by Jordan, Civic Semester Participant
I’ve thought a lot about our trip to Machu Picchu. It truly was an amazing experience, something I am very grateful for. To be honest, I never would have seen myself in Perú in the future. And well, now I’m here.
First, some background. The name Machu Picchu actually has a meaning in the Quechua language. Quechua was the language of the Incas. In Quecha, “Picchu” means “montaña,” or in English, that would be mountain. “Machu” means “viejo” or old in English. Therefore, Machu Picchu means old mountain. The neighboring mountain, Huayna Picchu, means young mountain.
While I’m not actively learning Quechua, learning the significance of words is interesting. You hear it a lot down here. Our tour guide gave me a lot of new words to share. One thing I’ve always done while in Perú is writing down everything I learn everywhere we go to. Unfortunately, my water bottle exploded in my bag earlier in the day, and so that wasn’t a possibility. However, I was still able to thoroughly enjoy my time at Machu Picchu. It truly is magical. The misty fog surrounding the nearby mountains and sun, the grey stone ruins sitting between a ring of mountains. The Sun Gate, waiting for December 21 when the summer solstice arrives, and the sun comes perfectly in line. All of Machu Picchu shows the intentionality of the Incas. Not only with the Sun Gate. They carved rocks shaped like Condors. There are recreations of mountain landscapes. They even predicted natural disasters and built accordingly. All in all, it was quite the site to take in. Now it is a major tourist attraction. Surprisingly, this was my first time paying for the bathroom. Quite the shock! Furthermore, Machu Picchu is rapidly sinking due to all of the tourism, so I’m not sure how long it will be open to the public. And it is already much more limited than in the past. However, while there, I tried not to think about these things. It really was a “live in the moment” experience. From the surrounding clouds, breathing in the moist air, enjoying the view, and learning about Incan life in Machu Picchu, it really was a transformative experience that allowed me to imagine what it was like. As if it came alive again.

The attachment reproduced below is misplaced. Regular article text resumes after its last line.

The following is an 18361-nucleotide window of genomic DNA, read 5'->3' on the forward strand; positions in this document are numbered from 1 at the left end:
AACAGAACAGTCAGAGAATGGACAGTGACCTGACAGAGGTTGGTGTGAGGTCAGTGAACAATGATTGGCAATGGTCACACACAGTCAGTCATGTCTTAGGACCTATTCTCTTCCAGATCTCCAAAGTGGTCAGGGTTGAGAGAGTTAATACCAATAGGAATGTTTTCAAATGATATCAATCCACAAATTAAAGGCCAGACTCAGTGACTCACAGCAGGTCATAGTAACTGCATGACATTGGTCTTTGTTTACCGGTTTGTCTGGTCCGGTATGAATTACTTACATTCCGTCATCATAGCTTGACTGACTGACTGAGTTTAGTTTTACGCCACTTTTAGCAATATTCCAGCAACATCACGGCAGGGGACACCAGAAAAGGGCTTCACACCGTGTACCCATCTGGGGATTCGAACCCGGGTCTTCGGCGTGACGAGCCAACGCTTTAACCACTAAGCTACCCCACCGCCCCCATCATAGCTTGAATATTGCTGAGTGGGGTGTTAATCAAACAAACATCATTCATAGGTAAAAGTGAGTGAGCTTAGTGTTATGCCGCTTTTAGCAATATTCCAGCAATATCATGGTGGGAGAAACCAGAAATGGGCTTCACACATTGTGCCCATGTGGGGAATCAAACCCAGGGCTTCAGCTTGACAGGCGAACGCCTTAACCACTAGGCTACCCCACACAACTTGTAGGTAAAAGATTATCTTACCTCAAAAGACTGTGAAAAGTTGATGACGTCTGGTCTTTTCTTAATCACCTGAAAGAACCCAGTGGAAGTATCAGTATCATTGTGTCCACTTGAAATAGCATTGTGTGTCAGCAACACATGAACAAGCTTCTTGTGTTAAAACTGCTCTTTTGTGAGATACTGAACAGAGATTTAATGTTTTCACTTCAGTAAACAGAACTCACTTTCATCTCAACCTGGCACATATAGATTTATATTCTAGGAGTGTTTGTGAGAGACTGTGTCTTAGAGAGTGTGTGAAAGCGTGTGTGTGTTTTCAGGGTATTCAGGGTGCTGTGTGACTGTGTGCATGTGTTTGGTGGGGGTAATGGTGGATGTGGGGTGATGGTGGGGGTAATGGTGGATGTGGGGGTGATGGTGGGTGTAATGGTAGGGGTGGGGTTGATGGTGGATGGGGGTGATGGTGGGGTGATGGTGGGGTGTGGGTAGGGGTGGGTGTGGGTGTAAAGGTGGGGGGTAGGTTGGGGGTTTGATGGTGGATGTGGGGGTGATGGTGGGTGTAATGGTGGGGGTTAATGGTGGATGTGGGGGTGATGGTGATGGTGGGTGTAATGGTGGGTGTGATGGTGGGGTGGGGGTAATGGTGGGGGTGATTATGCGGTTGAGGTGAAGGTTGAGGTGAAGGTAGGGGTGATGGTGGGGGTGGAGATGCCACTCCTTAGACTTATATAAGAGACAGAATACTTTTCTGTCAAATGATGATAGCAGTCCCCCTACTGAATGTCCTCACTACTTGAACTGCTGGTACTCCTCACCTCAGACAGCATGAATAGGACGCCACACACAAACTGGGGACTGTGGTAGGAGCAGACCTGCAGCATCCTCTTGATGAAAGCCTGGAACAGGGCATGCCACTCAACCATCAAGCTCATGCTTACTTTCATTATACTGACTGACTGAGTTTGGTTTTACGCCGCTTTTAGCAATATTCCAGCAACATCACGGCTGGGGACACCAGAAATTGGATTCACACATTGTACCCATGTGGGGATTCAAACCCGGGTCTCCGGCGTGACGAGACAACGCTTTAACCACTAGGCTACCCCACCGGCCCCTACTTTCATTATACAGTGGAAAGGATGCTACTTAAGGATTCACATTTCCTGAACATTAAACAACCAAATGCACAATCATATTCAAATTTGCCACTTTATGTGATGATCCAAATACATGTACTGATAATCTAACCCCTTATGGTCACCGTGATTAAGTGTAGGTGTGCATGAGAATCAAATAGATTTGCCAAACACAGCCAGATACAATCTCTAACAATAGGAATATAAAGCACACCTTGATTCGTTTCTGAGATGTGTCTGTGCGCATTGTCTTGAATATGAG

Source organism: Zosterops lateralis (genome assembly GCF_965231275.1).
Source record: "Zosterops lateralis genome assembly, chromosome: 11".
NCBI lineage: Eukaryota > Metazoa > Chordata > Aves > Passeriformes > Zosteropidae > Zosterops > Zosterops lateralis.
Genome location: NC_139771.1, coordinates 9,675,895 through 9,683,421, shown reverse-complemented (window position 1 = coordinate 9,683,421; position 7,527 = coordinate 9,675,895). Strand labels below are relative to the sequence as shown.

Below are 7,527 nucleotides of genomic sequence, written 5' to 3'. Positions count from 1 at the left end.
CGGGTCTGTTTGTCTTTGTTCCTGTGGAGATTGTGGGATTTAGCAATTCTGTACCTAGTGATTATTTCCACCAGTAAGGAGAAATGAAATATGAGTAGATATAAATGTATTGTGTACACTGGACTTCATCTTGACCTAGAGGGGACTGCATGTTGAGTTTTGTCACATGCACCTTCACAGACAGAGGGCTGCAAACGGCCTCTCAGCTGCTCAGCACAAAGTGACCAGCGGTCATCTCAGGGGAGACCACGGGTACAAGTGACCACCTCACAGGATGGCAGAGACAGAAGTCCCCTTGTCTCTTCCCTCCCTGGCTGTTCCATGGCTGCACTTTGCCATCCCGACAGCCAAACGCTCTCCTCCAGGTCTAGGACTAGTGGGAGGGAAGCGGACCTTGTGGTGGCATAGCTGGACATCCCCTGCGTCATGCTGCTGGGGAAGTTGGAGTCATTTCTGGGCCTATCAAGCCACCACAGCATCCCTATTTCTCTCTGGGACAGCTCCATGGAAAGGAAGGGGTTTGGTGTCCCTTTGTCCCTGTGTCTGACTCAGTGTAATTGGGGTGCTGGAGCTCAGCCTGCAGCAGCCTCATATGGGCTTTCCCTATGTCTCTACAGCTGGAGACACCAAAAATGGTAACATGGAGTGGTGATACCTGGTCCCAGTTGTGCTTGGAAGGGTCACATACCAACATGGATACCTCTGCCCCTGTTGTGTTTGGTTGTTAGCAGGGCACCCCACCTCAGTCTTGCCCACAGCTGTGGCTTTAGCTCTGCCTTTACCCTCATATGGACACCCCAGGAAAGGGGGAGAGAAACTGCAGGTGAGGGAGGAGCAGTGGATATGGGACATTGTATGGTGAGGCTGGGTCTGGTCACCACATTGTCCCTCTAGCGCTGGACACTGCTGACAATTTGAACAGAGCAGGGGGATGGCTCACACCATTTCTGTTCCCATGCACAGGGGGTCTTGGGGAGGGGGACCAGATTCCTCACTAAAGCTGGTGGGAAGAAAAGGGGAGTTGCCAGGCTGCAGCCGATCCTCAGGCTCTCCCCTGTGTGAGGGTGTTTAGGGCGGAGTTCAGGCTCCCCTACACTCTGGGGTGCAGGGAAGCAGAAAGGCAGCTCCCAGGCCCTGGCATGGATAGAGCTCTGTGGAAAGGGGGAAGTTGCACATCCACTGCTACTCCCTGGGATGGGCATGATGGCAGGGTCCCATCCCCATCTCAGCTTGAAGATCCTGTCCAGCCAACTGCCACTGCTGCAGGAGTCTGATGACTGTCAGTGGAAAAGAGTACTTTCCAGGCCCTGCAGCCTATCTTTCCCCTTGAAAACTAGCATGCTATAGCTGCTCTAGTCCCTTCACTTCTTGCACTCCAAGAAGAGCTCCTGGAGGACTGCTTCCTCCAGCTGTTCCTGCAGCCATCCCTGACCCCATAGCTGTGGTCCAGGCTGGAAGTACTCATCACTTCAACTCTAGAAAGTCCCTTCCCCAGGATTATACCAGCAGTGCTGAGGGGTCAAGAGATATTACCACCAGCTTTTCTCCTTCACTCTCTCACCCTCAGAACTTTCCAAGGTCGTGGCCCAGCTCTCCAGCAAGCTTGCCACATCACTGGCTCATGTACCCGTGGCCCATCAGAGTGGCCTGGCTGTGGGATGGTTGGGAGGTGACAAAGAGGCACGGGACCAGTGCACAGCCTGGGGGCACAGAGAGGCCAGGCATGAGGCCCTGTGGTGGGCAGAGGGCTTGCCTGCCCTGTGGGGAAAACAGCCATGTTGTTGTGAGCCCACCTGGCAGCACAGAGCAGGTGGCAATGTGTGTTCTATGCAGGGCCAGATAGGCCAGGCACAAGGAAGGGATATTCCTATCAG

This is a memory I will never forget. I can’t wait to thank my parents when I go back home with a big hug, thanking them for all they have done for me growing up (Hi mom! I know you’re reading this!) I’m so happy and proud to be here today. In fact, I’ve fallen in love with Perú. I hope to come back and explore more that this beautiful country has to offer. Or maybe Perú is just the starting point. Maybe now I explore the rest of South America. Who knows. I have the rest of my life ahead of me.